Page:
Unbeknownst to most Americans, their elected representatives apparently spend the wee hours of the night hunched over their laptops, committing what they did that day to the immortality of the printed page. (How many readers ultimately find their insights of interest — or worth $25 bucks — is another matter.)
Today, National Journal’s David Baumann supplies a handy guide to the literary efforts of those who walk the corridors of power. One of the newest, penned by West Virginia Senator Robert C. Byrd, is entitled Losing America, and assails the “reckless and arrogant” presidency of George W. Bush. (Observes Baumann, any regular viewer of C-SPAN2 has already heard most of Byrd’s beefs.)
The Byrd book joins a host of others by politicos on the nonfiction table. Writes Baumann:
Republican leaders even have dueling memoirs: House Speaker Dennis Hastert’s book, Speaker, was just published, while former Senate Majority Leader Trent Lott’s book, Master of the Game: Tales from a Republican Revolutionary, will hit stores this fall. You’ll even be able to purchase an audiotape of Lott reading his book. Former GOP Reps. Joe Scarborough of Florida, Bob Barr of Georgia and James Rogan of California all have books recently published or expected in bookstores shortly. Former Sen. Jean Carnahan, D-Mo., also has a recently published book.
The obvious question: Does anybody actually read these things?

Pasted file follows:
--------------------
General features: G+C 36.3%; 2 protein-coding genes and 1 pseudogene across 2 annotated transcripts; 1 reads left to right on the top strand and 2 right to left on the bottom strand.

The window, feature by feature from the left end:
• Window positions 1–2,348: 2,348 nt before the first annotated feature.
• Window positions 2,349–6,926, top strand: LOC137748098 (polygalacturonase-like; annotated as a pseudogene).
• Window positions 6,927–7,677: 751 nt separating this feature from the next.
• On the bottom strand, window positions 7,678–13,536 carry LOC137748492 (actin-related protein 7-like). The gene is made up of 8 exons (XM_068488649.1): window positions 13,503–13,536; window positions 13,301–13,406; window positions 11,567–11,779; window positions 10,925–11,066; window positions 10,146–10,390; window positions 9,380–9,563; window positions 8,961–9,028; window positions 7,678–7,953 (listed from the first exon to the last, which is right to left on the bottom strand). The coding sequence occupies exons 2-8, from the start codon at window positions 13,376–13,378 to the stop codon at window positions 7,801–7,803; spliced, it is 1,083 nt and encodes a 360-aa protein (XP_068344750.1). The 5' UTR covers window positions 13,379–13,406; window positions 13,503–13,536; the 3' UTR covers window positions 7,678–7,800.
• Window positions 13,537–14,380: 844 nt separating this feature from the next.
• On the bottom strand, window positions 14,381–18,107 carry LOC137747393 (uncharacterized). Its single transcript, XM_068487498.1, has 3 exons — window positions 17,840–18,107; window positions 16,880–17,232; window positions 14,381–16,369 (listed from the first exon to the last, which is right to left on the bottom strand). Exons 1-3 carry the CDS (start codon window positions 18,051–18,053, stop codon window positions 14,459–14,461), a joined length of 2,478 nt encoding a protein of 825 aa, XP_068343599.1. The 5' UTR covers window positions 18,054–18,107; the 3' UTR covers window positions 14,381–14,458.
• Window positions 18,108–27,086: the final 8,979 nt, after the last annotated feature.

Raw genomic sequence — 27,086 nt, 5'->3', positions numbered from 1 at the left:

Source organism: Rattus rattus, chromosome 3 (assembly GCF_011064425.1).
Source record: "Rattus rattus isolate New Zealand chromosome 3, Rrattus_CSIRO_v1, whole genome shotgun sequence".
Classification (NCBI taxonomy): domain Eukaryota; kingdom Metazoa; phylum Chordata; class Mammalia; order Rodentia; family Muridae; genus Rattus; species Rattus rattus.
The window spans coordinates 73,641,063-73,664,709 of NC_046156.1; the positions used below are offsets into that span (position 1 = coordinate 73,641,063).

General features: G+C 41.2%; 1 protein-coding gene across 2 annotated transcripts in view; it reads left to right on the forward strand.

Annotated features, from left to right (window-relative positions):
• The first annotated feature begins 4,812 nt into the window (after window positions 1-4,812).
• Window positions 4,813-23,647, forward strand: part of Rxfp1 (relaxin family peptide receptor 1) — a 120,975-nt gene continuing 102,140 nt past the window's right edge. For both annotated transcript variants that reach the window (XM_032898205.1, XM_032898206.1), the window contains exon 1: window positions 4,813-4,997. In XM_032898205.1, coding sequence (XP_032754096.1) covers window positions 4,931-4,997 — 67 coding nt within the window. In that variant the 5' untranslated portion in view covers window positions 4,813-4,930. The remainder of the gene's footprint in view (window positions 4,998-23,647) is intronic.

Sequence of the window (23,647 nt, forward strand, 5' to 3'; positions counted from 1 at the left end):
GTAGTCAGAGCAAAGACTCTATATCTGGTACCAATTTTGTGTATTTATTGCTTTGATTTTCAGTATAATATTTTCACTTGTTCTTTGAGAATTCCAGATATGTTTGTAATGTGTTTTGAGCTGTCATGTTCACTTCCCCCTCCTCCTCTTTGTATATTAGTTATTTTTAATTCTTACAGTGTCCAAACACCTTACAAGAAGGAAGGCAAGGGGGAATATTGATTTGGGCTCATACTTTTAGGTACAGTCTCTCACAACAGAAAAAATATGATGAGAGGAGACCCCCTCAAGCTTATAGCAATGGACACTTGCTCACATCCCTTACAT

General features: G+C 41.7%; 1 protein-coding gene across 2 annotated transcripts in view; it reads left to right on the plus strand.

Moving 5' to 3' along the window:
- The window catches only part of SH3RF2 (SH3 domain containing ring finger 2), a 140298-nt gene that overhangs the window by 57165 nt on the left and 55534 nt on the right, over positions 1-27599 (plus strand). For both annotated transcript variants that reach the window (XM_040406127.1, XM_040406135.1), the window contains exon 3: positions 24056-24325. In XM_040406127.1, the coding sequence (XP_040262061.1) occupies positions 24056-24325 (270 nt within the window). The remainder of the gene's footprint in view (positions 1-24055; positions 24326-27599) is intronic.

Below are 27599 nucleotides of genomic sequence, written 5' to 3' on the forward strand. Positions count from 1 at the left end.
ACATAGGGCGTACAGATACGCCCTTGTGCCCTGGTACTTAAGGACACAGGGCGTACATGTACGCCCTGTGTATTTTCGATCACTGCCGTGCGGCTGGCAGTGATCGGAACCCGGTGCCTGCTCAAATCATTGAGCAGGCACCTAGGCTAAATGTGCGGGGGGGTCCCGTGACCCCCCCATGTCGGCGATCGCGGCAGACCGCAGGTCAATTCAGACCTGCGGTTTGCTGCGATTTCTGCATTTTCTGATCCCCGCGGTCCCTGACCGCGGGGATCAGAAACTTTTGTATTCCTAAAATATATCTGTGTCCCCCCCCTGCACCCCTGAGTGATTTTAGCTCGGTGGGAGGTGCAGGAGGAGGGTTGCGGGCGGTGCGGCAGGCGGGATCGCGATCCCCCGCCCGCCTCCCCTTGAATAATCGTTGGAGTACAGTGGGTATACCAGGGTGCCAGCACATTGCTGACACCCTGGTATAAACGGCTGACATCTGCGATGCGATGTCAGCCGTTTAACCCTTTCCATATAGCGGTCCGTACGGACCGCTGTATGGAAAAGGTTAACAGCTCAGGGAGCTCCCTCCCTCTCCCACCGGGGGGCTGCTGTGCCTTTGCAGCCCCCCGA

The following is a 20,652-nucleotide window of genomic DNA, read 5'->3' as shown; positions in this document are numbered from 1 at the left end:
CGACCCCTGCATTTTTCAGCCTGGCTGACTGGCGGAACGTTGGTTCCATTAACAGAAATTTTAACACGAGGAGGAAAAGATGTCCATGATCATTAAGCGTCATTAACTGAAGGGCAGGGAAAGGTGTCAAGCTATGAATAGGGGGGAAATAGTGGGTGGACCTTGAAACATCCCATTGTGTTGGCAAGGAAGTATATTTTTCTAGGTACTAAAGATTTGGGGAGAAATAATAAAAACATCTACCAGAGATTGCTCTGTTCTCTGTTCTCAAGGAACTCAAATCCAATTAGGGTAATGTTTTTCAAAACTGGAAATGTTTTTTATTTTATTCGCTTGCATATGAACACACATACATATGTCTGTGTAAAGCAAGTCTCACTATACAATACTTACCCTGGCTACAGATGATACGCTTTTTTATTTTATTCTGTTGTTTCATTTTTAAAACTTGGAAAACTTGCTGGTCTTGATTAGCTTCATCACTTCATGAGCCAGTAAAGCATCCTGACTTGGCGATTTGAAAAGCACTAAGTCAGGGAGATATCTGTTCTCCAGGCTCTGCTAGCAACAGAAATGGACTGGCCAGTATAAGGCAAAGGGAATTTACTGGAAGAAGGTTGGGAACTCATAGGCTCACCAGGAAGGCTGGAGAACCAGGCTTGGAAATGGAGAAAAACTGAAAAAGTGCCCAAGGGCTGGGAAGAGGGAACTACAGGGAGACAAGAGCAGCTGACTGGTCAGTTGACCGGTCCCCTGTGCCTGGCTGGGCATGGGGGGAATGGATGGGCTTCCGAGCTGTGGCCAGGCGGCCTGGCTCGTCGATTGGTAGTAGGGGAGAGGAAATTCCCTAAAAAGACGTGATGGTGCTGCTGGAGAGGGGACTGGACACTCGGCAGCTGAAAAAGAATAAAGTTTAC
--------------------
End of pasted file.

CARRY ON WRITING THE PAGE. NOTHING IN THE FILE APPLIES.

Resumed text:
For that answer, Baumann talked to some Washington booksellers, including Mark LaFramboise, a buyer at Politics and Prose, who conceded that many books by members of Congress don’t make much of an impact. “We’ll sell a few copies of Speaker Hastert’s book and a few of Trent Lott’s book,” LaFramboise told Baumann. “Tom Daschle’s book [Like No Other Time: The 107th Congress and the Two Years that Changed America Forever] came and went.”
The Daschle book ranks number 117,168 among all books sold, according to Amazon data, considerably ahead of a tome — Square Peg: Confessions of a Citizen Senator — penned by Sen. Orrin Hatch, which hovers down at 1,150,301.
As for Senator Byrd’s literary efforts, the book currently is number nine on The New York Times best-seller list, which is topped by the work of another Democrat, Bill Clinton’s My Life.
So, are Americans hungering for political memoirs this campaign season? Ummmm, not exactly. As a deadpan Baumann notes, any summer’s best-seller list is pretty light fare. Also occupying last Sunday’s list, for example was a British treatise on punctuation, and the autobiography of a professional wrestler known as Nature Boy.